FASH FOOD HOME What's hot in home decor

For New Year's, raise a glass that suits the occasion

New or old, pricey or not, it ought to be festive

Herald-Leader Fashion writerDecember 29, 2012 

Whether it's Champagne, another sparkling wine or even a non-alcoholic cider, toasting the new year calls for festive glassware.

Classic Champagne glasses include the flute, with its tall, narrow shape designed to contain the bubbles longer before they escape into the air. The height of the vessel also serves to show off fizzy drinks as bubbles rise to the top.

Another traditional glass is the coupe, which has a shallow saucer shape. Champagne bubbles tend to disappear more quickly because of the wider opening, but this glass gets cool credits for its vintage Mad Men style.

Glassware makers are forever tinkering with the original designs. Crate and Barrel offers a stemless, modern-shaped Verve Champagne flute with a base made of glass that contains its own bubbles.

Mikasa makes several designs that feature whimsical etchings of dots and stripes. Hand-blown flutes from Pier 1 would brighten a party table with boldly colored spirals of blue or red.

Antique stores, flea markets and online sites such as Etsy.com are great places to find unique pieces for New Year's or any occasion, even if it's just to celebrate the end of a long day at work.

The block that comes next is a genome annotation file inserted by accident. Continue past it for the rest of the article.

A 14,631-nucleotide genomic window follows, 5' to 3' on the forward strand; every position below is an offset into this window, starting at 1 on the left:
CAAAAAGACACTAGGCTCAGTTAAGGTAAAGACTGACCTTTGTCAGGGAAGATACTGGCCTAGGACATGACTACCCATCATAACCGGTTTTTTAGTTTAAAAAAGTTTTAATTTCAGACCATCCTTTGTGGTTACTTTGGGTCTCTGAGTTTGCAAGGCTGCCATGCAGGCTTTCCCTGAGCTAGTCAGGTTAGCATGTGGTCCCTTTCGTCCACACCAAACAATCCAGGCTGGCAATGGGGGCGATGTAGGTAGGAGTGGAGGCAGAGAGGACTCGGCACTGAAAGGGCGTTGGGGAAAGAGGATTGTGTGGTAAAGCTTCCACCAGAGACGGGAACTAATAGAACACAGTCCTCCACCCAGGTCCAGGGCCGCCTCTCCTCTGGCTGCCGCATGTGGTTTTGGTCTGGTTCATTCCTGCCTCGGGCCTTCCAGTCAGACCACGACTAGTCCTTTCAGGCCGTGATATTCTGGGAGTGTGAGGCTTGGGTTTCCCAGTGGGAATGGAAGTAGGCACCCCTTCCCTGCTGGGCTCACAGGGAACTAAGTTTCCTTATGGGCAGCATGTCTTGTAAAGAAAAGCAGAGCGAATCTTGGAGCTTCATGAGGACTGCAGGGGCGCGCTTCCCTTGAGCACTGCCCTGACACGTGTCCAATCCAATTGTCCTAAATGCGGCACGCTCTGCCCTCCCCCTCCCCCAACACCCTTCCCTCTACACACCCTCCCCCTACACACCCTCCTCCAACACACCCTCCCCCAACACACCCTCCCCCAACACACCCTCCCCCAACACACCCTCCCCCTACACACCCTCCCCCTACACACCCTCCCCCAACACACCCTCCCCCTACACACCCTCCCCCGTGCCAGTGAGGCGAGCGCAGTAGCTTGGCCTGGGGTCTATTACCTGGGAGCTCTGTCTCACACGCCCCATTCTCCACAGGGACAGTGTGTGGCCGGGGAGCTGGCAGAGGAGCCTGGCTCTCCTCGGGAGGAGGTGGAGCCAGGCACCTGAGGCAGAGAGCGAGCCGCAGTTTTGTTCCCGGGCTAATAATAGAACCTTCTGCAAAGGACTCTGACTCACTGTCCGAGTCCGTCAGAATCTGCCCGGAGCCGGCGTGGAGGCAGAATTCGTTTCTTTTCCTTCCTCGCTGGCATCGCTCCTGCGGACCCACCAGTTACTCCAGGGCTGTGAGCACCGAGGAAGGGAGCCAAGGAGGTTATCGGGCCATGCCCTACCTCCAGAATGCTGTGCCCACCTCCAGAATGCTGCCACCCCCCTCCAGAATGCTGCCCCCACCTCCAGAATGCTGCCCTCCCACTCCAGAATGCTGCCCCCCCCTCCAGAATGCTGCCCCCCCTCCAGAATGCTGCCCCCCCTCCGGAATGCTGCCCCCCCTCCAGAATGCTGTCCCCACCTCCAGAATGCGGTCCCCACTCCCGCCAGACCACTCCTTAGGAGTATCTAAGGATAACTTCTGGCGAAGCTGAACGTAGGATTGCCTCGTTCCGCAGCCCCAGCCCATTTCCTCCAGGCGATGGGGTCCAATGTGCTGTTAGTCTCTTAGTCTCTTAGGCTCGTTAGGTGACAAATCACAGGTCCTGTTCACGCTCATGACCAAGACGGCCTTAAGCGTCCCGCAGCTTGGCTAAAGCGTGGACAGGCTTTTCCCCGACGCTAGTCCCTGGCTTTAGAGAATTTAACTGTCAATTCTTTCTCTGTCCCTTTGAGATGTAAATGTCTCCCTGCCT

Instead of sticking with traditional containers to serve your bubbly, try cups of varying shapes; perhaps a slender pilsner glass, typically used for beer and designed to show off that beverage's carbonation, or a shallow sherbet bowl.

No matter the style of glass, how you pour from bottle to cup can affect the drink's fizzy performance. Bon Appetit magazine advises that when pouring Champagne into a flute, allow the liquid to flow slowly down the side of the glass for less foam and longer-lasting bubbles.

Harriett Hendren: (859) 231-3324. Email: hhendren@herald-leader.com. Blog: Fashfood.bloginky.com.

Lexington Herald-Leader is pleased to provide this opportunity to share information, experiences and observations about what's in the news. Some of the comments may be reprinted elsewhere in the site or in the newspaper. We encourage lively, open debate on the issues of the day, and ask that you refrain from profanity, hate speech, personal comments and remarks that are off point. Thank you for taking the time to offer your thoughts.

Commenting FAQs | Terms of Service